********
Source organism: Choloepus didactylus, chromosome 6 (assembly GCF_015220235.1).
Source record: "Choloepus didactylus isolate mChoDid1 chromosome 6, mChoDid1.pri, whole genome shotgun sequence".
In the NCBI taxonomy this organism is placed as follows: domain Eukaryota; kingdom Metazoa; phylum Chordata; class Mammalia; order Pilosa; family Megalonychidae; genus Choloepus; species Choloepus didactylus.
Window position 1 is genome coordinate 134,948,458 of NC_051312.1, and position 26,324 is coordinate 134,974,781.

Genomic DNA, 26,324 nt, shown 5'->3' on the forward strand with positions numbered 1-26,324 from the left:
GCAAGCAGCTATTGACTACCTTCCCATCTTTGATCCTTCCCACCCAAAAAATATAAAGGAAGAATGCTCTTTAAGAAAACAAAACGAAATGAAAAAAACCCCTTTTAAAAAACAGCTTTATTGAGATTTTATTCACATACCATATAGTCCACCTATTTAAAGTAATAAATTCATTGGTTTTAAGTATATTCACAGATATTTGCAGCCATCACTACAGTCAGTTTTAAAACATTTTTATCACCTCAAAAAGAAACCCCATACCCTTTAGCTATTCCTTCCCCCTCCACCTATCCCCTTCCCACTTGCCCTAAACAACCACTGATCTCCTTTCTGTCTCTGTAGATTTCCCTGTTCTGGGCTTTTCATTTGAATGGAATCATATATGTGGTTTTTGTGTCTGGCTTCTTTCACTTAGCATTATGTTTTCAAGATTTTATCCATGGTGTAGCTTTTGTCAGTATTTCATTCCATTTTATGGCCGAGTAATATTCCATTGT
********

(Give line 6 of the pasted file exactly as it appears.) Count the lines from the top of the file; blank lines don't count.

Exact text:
GCAAGCAGCTATTGACTACCTTCCCATCTTTGATCCTTCCCACCCAAAAAATATAAAGGAAGAATGCTCTTTAAGAAAACAAAACGAAATGAAAAAAACCCCTTTTAAAAAACAGCTTTATTGAGATTTTATTCACATACCATATAGTCCACCTATTTAAAGTAATAAATTCATTGGTTTTAAGTATATTCACAGATATTTGCAGCCATCACTACAGTCAGTTTTAAAACATTTTTATCACCTCAAAAAGAAACCCCATACCCTTTAGCTATTCCTTCCCCCTCCACCTATCCCCTTCCCACTTGCCCTAAACAACCACTGATCTCCTTTCTGTCTCTGTAGATTTCCCTGTTCTGGGCTTTTCATTTGAATGGAATCATATATGTGGTTTTTGTGTCTGGCTTCTTTCACTTAGCATTATGTTTTCAAGATTTTATCCATGGTGTAGCTTTTGTCAGTATTTCATTCCATTTTATGGCCGAGTAATATTCCATTGT